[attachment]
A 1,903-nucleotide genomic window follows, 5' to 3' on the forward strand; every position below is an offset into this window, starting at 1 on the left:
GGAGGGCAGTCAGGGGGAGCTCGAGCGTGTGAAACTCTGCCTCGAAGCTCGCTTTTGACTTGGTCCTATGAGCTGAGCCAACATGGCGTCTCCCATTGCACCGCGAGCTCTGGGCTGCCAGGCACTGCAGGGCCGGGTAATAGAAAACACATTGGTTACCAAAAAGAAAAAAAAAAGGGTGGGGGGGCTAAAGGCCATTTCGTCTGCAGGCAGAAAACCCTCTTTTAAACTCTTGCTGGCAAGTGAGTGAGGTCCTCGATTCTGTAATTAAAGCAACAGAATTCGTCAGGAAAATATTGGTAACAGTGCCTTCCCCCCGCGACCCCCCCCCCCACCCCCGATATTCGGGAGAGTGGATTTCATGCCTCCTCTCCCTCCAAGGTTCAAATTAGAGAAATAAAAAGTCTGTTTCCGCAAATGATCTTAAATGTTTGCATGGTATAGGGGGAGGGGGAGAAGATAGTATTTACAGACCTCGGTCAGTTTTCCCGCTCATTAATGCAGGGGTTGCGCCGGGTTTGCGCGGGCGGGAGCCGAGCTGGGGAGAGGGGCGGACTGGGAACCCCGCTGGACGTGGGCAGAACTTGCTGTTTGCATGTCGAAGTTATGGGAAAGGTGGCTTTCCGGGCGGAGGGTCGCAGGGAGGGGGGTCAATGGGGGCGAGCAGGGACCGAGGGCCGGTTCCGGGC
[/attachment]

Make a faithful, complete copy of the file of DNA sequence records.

A 1,903-nucleotide genomic window follows, 5' to 3' on the forward strand; every position below is an offset into this window, starting at 1 on the left:
GGAGGGCAGTCAGGGGGAGCTCGAGCGTGTGAAACTCTGCCTCGAAGCTCGCTTTTGACTTGGTCCTATGAGCTGAGCCAACATGGCGTCTCCCATTGCACCGCGAGCTCTGGGCTGCCAGGCACTGCAGGGCCGGGTAATAGAAAACACATTGGTTACCAAAAAGAAAAAAAAAAGGGTGGGGGGGCTAAAGGCCATTTCGTCTGCAGGCAGAAAACCCTCTTTTAAACTCTTGCTGGCAAGTGAGTGAGGTCCTCGATTCTGTAATTAAAGCAACAGAATTCGTCAGGAAAATATTGGTAACAGTGCCTTCCCCCCGCGACCCCCCCCCCCACCCCCGATATTCGGGAGAGTGGATTTCATGCCTCCTCTCCCTCCAAGGTTCAAATTAGAGAAATAAAAAGTCTGTTTCCGCAAATGATCTTAAATGTTTGCATGGTATAGGGGGAGGGGGAGAAGATAGTATTTACAGACCTCGGTCAGTTTTCCCGCTCATTAATGCAGGGGTTGCGCCGGGTTTGCGCGGGCGGGAGCCGAGCTGGGGAGAGGGGCGGACTGGGAACCCCGCTGGACGTGGGCAGAACTTGCTGTTTGCATGTCGAAGTTATGGGAAAGGTGGCTTTCCGGGCGGAGGGTCGCAGGGAGGGGGGTCAATGGGGGCGAGCAGGGACCGAGGGCCGGTTCCGGGC